Apple may have added a few extra colors and some extra storage to their iPod lineup yesterday (read bout it here), but the a max of 160GB of capacity for the iPod Classic still seems kinda small, especially when half terabyte hard drive can be had for about $100 bucks and some change.
Toshiba, the exact same folks who developed the first 1.8" iPod hard drives have been playing around with perpendicular recording in the hopes of expanding drive capacities. The new method still uses the perpendicular approach (standing magnetic bits on end to increase aerial density of the hard drive platters), but uses something they've called Discrete Track Recording (DTR).
The method is simple; separating the parallel magnetic data-storing domains that are written upon the drive platter medium. To put that into plain English; leaving a small gap between the parallel tracks to prevent magnetic migration between stored bits.
The old technology on the left looks like a hammer and chisel when compared to the new.
It is quite likely that DTR will require higher density read/write drive heads, and an improvement of the magnetic medium that is electro-plated/electro-magnetically layered onto the platter (it's actually a big industry secret how they do it).
The DTR rainbow effect is totally worth putting a window in your hard drive.
So does this mean extra room for that already obscene collection of MP3's and movies pulled from the World Wide Web? According to Toshiba, DTR could yield a 50% increase in the available storage space for 1.8" portable media drives (like the iPod) and increased capacities for laptop hard drives. The extra storage space will also allow for added information that is never seen by the user, but still integral to drive function. That could encompass additional data to facilitate enhanced performance of the drive appature arm which moves the read/write head. There could also be larger sectors available for the FAT (File Allocation Table). Perhaps Toshiba could even integrate ECC (Error Checking and Correction) tools into the drives firmware. Such a tool could continuously monitor for dead or dying sectors and remap the drive structure to prevent data loss. An integrated defragmentation tool could be useful too.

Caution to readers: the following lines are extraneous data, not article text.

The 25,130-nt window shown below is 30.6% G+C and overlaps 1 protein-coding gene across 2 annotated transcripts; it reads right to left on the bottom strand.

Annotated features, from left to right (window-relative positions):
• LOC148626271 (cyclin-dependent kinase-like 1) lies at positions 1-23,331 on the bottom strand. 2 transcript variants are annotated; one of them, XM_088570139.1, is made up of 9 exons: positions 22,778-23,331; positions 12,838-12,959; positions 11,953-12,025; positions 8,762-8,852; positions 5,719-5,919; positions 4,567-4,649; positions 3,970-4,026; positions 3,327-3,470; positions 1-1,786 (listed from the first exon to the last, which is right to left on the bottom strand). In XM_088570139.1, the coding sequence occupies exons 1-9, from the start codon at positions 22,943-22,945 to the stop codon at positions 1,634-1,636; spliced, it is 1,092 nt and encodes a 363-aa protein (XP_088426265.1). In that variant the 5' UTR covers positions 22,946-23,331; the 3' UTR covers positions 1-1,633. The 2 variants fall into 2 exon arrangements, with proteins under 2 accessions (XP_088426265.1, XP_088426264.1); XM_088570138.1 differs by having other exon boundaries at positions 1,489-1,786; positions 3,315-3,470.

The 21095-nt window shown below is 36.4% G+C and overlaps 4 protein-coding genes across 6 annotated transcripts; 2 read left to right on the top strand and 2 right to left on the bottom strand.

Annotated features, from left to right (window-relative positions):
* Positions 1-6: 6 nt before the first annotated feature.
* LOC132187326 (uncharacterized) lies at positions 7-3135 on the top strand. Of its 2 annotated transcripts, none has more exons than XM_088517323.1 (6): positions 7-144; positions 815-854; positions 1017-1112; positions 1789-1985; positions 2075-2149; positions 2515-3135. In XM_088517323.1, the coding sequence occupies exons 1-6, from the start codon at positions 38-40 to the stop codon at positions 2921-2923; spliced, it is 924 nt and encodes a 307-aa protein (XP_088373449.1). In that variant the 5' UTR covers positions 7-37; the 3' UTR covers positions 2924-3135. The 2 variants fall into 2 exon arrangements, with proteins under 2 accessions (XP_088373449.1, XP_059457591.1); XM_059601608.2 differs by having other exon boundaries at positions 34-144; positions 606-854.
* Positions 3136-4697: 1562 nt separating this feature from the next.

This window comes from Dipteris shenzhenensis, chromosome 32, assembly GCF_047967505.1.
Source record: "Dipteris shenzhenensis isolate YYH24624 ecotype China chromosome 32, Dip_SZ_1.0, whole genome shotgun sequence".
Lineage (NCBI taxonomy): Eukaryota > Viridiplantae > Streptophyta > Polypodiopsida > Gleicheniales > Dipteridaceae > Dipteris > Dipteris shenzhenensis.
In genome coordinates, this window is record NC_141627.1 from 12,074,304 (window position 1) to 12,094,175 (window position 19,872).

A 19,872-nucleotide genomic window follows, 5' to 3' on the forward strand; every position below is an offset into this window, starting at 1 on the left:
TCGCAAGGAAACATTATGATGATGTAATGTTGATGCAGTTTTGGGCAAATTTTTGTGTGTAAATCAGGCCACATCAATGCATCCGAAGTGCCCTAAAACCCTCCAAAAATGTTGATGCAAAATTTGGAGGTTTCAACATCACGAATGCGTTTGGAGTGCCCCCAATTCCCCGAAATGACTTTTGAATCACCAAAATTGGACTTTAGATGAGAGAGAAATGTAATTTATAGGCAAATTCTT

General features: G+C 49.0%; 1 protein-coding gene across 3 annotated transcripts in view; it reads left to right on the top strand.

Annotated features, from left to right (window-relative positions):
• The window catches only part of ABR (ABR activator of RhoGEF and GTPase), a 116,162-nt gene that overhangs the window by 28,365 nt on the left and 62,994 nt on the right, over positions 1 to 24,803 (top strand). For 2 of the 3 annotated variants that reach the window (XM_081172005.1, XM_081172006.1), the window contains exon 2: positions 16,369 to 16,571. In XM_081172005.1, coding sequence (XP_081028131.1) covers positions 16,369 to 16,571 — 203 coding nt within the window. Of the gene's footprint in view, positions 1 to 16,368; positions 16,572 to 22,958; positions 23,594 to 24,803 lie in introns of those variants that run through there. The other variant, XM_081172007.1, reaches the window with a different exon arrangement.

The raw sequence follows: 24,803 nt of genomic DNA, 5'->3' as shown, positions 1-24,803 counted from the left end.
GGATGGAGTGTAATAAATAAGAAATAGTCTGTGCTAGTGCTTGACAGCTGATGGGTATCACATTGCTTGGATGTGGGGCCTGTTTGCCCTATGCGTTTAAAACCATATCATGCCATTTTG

Toshiba has said that this new drive technology is best suited for small storage uses. The DTR 1.8" portable media drives should be in mass production by 2009, with laptop drives following near there after.
But the desktop, that's what I'm waiting for! The 500GB drives are undoubtedly the best deal right now. There's a growing collection of 750GB drives available, and even a couple 1TB drive on the market. But can you even begin to imagine 2TB drives? Try 8 in a RAID0 array for 16TB worth of whatever you want. Music, movies, games, and to beat someone to the punch, I'll be the first to mention the XXX side of the Internet.